Skip to content
Share on facebook
Share on google
Share on twitter
Share on linkedin

How tight is your Valve Seat?

When people ask me, how tight our valve seats are, I usually get an increased heart rate and I most would like to say “Oh yes, they are very tight”.

But fun aside ….

Please note that I’m not talking about external tightness (stem sealing and body sealing), as there are already several accepted standards like ISO 15848-1, API 622, API 624, etc. which describe the evaluating of the valve design with respect to fugitive emissions. Those standards where driven by the legal environmental requirements and do not consider the internal tightness of the valve.

When talking about valves seat tightness, we have to differ between just a maximum leak rate of a production test and a seat performance test.

I often read about ANSI FCI 70-2 “Control valve seat leakage” when people try to classify the seat performance of their valves. This standard actually describes six different seat leakage classifications. The most common used are CLASS IV (metal to metal seated) and CLASS VI (soft seated).

But the Fluid Control Institute (FCI) also notes that the standard ANSI FCI 70-2 has been intended to apply to control valve seat leakage. If line isolation and/or absolute tight shut-off is a normal expectation of the valve allocation, FCI recommends specifying another standard, such as API 598, “Valve Test and Inspection” – so forget this standard for shut-off valves.

How to determine a seat performance?

Detailed requirements for seat performance can be seen in several Customer specification like MESC SPE 77/300 (Procedure and technical specification for type acceptance testing (TAT) of industrial valves). Especially MESC SPE 77/300 is an extensive test and hard to achieve. This standard differs between different valve designs, temperature ranges, gaskets materials, etc. and covers external and internal leakage. The seat tests are an evaluation of the valve seat performance during several critical conditions, not only the tightness of the seat when it is new and only tested at room temperature:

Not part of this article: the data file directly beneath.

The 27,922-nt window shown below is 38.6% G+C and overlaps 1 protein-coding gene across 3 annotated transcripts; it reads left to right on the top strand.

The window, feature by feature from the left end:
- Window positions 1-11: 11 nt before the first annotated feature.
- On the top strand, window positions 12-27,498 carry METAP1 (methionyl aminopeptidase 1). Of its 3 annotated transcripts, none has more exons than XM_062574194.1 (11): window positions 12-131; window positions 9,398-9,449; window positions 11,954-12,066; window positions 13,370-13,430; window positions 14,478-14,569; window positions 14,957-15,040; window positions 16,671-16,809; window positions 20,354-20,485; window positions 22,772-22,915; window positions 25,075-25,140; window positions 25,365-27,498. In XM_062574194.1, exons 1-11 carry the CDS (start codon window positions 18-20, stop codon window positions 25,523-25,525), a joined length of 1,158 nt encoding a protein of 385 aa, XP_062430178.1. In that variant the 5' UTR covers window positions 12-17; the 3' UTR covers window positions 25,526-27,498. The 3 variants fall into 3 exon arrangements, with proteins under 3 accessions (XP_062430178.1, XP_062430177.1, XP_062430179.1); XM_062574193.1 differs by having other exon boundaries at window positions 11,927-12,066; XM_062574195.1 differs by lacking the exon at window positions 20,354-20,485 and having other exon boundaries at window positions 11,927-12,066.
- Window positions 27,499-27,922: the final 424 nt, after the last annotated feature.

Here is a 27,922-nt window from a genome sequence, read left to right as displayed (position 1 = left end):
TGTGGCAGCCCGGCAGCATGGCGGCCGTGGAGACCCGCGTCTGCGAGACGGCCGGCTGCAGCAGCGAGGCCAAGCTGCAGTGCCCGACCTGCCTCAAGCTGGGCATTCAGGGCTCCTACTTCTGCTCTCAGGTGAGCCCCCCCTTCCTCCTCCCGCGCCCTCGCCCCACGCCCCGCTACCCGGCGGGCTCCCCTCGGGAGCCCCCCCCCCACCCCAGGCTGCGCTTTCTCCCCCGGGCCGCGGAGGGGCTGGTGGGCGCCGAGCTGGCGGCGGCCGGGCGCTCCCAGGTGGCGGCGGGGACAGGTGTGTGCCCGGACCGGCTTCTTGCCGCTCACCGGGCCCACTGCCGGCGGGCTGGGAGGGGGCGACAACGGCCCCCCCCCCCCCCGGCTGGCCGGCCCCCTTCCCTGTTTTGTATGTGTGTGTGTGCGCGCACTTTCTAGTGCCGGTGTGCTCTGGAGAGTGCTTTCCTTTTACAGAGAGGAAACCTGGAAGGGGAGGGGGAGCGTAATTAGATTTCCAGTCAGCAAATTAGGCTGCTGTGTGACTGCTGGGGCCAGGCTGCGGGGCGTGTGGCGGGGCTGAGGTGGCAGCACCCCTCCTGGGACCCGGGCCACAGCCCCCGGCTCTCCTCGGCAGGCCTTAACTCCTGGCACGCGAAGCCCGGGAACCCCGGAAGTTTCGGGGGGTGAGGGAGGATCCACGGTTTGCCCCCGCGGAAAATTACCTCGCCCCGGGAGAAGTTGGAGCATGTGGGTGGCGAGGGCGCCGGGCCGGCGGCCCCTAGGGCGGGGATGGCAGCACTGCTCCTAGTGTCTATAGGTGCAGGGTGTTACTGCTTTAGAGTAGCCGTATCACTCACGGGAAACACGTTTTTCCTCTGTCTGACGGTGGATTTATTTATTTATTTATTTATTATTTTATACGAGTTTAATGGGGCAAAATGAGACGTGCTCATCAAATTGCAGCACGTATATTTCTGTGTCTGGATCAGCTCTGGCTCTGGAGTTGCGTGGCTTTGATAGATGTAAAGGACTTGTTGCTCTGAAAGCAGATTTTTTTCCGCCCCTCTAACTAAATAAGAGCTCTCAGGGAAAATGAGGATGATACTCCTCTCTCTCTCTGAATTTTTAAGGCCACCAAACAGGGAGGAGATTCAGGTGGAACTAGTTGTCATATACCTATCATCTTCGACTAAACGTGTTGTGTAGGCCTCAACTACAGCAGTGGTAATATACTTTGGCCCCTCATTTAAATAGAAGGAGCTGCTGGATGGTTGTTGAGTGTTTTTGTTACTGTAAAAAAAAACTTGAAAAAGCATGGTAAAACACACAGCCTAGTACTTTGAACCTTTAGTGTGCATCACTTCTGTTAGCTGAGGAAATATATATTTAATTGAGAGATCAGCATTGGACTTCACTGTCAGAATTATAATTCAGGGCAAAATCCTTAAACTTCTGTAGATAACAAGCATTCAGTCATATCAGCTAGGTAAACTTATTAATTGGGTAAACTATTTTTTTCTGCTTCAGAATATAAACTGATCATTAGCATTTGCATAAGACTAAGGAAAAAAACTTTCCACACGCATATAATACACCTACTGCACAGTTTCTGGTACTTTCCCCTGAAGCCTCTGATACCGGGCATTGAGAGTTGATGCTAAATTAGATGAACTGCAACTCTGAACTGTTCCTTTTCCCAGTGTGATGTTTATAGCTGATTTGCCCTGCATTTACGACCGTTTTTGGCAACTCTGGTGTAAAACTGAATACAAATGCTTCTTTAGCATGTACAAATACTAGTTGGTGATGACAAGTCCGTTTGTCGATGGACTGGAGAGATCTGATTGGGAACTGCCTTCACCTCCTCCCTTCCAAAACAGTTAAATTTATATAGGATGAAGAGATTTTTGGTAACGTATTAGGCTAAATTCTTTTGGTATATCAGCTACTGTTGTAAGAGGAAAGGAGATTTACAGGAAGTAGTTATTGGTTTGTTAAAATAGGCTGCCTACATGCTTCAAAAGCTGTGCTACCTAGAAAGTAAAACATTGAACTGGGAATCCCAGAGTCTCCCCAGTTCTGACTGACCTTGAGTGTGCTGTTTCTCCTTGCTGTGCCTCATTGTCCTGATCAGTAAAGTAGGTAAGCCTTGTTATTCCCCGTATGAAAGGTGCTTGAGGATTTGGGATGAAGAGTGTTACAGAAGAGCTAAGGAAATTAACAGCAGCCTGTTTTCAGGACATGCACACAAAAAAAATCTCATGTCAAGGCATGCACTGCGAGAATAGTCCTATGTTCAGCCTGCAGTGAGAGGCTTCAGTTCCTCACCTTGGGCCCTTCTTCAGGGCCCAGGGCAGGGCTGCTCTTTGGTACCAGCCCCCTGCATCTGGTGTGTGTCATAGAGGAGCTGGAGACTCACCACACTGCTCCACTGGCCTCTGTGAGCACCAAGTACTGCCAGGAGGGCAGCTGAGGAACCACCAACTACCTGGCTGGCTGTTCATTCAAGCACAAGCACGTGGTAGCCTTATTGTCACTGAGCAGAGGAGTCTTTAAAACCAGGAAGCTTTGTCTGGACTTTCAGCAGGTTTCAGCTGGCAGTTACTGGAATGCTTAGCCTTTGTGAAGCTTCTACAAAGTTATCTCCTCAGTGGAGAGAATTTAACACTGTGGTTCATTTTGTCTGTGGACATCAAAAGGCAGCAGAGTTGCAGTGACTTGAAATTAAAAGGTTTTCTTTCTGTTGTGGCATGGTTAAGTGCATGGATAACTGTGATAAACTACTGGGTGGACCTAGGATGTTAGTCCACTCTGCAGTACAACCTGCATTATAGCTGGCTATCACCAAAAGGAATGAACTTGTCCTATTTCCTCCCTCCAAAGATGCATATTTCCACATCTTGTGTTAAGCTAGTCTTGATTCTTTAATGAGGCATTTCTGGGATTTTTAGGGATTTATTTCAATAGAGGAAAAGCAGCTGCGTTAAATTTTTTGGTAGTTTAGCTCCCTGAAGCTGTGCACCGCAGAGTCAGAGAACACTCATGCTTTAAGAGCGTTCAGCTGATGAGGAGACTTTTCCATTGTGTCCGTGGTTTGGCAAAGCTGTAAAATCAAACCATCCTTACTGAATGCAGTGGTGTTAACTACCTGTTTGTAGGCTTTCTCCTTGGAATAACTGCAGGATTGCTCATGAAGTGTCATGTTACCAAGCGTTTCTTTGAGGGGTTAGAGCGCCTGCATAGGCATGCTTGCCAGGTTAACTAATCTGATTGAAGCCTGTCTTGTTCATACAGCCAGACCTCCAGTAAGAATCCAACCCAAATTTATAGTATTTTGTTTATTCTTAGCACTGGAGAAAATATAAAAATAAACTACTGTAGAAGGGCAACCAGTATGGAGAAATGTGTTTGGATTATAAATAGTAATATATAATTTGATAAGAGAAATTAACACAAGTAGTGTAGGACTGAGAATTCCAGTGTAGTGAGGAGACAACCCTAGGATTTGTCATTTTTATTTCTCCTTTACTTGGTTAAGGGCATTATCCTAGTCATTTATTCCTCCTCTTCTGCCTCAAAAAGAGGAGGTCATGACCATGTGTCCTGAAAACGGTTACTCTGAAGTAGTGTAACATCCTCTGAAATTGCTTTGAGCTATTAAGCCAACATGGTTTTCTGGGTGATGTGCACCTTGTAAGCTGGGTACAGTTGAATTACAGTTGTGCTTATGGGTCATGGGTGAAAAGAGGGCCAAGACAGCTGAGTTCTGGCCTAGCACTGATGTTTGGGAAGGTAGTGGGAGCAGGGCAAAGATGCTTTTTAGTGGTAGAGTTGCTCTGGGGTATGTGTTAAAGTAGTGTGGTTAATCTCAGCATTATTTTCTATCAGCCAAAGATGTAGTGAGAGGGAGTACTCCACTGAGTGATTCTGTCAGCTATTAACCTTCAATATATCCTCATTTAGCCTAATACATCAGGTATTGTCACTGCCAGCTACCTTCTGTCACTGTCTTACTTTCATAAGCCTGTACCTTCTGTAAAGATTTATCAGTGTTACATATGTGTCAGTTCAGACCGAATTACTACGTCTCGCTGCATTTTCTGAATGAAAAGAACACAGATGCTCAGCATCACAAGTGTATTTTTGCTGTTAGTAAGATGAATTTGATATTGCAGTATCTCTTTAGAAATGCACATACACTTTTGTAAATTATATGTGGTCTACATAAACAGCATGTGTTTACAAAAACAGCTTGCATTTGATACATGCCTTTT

• Test medium: always Nitrogen for seats (Helium only for stem sealing)
  • All tests are done at ambient, elevated and low or cryogenic temperature and mechanical cycles are applied also.
  • low pressure seat test (2 to 7 bar)
  • incremental seat test (35- / 70- / 110% of MAWP [max allowable working pressure])
  • High pressure seat test (100% of MAWP)

After these stressful tests, the valve seat is worn and the valve should not be sold as a new one anymore. This is the reason why such a standard is only useful for type approval, not for serial production testing.

Nevertheless: Only doing a type test like MESC SPE 77/300 can show the real seat tightness performance under field conditions. But these tests are very expensive and so this is not done for standard valves.

How to prove seat tightness for standard valves?

For standard valves, you prove the tight shut off acc. to standards like API 6D, ISO 5208, etc.

Especially for the oil and gas market, the most important ones are API 6A, API 6D and API 598.

A premium valve manufacturer specifies always leak rate “A” (highest level). This means, that there is no visible leakage during a defined testing period.

I want to show the main details of 4 different accepted standards:

API 6D: Specification for Pipeline and Piping Valves

  • Test Medium: Water (Air and gas only if specified by purchaser)
  • Test Duration: 2 – 5 minutes (depends on the size of the valve)
  • Test Pressure: ASME B16.34
  • Leakage Rates: Rate A: Soft seated-ISO 5208 / Rate D: Metal seated-ISO 5208

API 598: Specification for Valve Inspection and Testing

  • Test Medium: Water, Air, Gas
  • Test Duration: 15 sec – 2 minutes (depends on the size of the valve)
  • Test Pressure: Low pressure closure or high pressure closure (depends on the valve type)
  • Leakage Rates: Rate A: Soft seated: Zero / Meatal seated (liquid test): 0-96 drops/minute / Meatal seated (gas test): 0-192 bubbles/minute Metal seated (depends on the size of the valve)

ISO 5208: Specification for Industrial Valves

  • Test Medium: Water, Air, Gas
  • Test Duration: 1 – 2 minutes (depends on the size of the valve)
  • Test Pressure: Low pressure closure or high pressure closure (depends on the size and type of the valve)
  • Leakage Rates: Not defined, as per requirement of the related valve product standard

EN 12266-1: Industrial valves. Testing of metallic valves. Pressure tests, test procedures and acceptance criteria. Mandatory requirements

  • Test Medium: Water, Air, Gas
  • Test Duration: 15 seconds – 2 minutes (depends on the size of the valve)
  • Test Pressure: high pressure closure – 1,1 x PN for liquid, 6 bar max. for gas testing
  • Leakage Rates: Not defined, as per requirement of the related valve product standard
 

(Image source: © AS-Schneider)